This is the perfect example of relationship marketing, where you meet your client, your reader in the middle, then build a relationship that isn’t about begging for money or making a sale. It’s about trust, mutual benefit, and a well-lived life. Cool, eh?
A brand is who you are.
But it’s more than that.
It’s your truest self.
What good is it to build a brand that is your truest self, yet market in a way you hate? Yeah. My thoughts exactly.
Jeff loves blogging. Loves it. So it’s not surprising that his blog landed him a book deal.
If you don’t love blogging, don’t do it. But for Pete’s sake, do figure out what you love. Do that.
Finally, to prove that Jeff is just like you, just like me, here is one of the personal stories he shares:
I was hesitant to start networking with other people who could help me. It felt sleazy. I didn’t like the idea of promoting myself.
So instead, I did what I knew: I offered to interview people I wanted to connect with. I would reach out on Twitter, Facebook, or via email, and ask someone to coffee. Then, I’d
Afterwards, I would publish the article and let the person know. This was my excuse to follow up. With many of the relationships, I just continued to stay in touch. Over time,
this gave me the confidence to reach out to other people.
Notice, he didn’t let old ideas about marketing stand in his way. He did only what he loved (offer to interview others), and he was just his truest self.
One Final Question
Now, let’s compare this with your old assumptions about marketing tasks. You’ll recognize most of these as the tasks you hate, the ones that make you feel slimed:
- Pushing your products
- Manipulating others
- Tweeting and posting and hawing your services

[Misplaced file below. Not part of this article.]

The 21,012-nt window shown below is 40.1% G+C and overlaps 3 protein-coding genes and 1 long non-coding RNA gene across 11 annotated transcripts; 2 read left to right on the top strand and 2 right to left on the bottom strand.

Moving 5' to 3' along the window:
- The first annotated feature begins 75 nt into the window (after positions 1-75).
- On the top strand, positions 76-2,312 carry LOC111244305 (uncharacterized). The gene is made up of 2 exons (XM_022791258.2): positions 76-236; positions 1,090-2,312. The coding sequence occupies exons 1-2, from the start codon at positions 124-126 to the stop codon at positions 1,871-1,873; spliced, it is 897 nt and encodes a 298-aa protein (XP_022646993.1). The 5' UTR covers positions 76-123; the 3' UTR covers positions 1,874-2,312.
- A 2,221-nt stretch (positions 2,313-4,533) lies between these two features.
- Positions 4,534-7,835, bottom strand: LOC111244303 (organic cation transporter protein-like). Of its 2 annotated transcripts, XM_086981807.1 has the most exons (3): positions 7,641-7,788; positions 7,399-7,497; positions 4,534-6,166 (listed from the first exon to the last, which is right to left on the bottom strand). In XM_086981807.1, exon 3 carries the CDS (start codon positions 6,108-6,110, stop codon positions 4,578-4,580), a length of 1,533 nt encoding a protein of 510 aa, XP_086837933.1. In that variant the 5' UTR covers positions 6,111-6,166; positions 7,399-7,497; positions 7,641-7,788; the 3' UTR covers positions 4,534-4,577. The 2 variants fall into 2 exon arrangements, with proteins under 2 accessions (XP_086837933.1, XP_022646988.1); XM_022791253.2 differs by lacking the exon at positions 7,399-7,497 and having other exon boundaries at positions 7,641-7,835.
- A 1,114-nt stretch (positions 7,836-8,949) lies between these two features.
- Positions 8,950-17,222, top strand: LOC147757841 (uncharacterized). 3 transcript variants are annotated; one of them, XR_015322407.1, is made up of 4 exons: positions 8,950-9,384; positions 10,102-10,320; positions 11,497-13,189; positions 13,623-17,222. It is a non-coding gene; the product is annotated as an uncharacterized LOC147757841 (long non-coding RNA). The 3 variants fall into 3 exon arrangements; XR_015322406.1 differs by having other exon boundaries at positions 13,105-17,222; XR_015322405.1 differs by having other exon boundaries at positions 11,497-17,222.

- Saying, “Buy my book”
- Convincing, forcing, demanding, pleading, explaining, wheedling, and justifying
- Tricking, coaxing, bragging, and saying, “look at me”
- Running sales, discounts, freebies, flyers, newsletters, coupons, and generating mountains of content-free, neon pieces of marketing collateral that you then have to hand out to strangers
- All those things others say you you HAVE to do to market, promote, sell, and otherwise be successful
Question: Which style of marketing do you like people to use on YOU?
Yeah, that’s a tip-off on what you should be doing.
But, you say, does this new style of marketing really work? That true-self stuff? That marketing that makes you feel jazzed and helpful?
Well, I just wrote a column featuring the four men who wrote the Cluetrain Manifesto and Jeff Goins. I’m a fan. I happily told you about them, because I love what they’re doing. I did my best to sell you on why you should read them.
How did they get me to do this?
They did something worthwhile, offered it for free, and it spoke to me. They were authentic and their true selves. As a result, I like them, see the value, and told you. It’s that simple.
Let me know if you’ve enjoyed this article! I’d love to hear from you.
In This Series So Far:
- Step Inside the Marketing Confessional
- Does Marketing Your Writing Feel Like Prostitution
- Marketing Manifestos To Shake You Out Of Your Rut (don’t be a lemming)
- Doing It For Money: Free Opinion vs. Self Interest
- The Use of Deadly Force: Helping vs. Cramming it Down Their Throats
- Engraved Invitations: Genuinely Interested vs. the Unsolicited Cold Call.
- The Big Gulf: Friends vs. Strangers
- The Crass Factor: Humility vs. Shameful Ego
- It Doesn’t Even Work: Receiving Validation vs The Stink Eye
- You’re Lying; Selling Your Writing is Different: Opinion as a Consumer vs. The Muddle of .
- I’m Not Ron Popeil or Billy Mays: “I don’t know what to say” vs. Skilled Patter
- I’m Not Even that Good: Confidence vs. Insecurity Runs Rampant
She’s the Founder and Chief Alchemist of Pitch University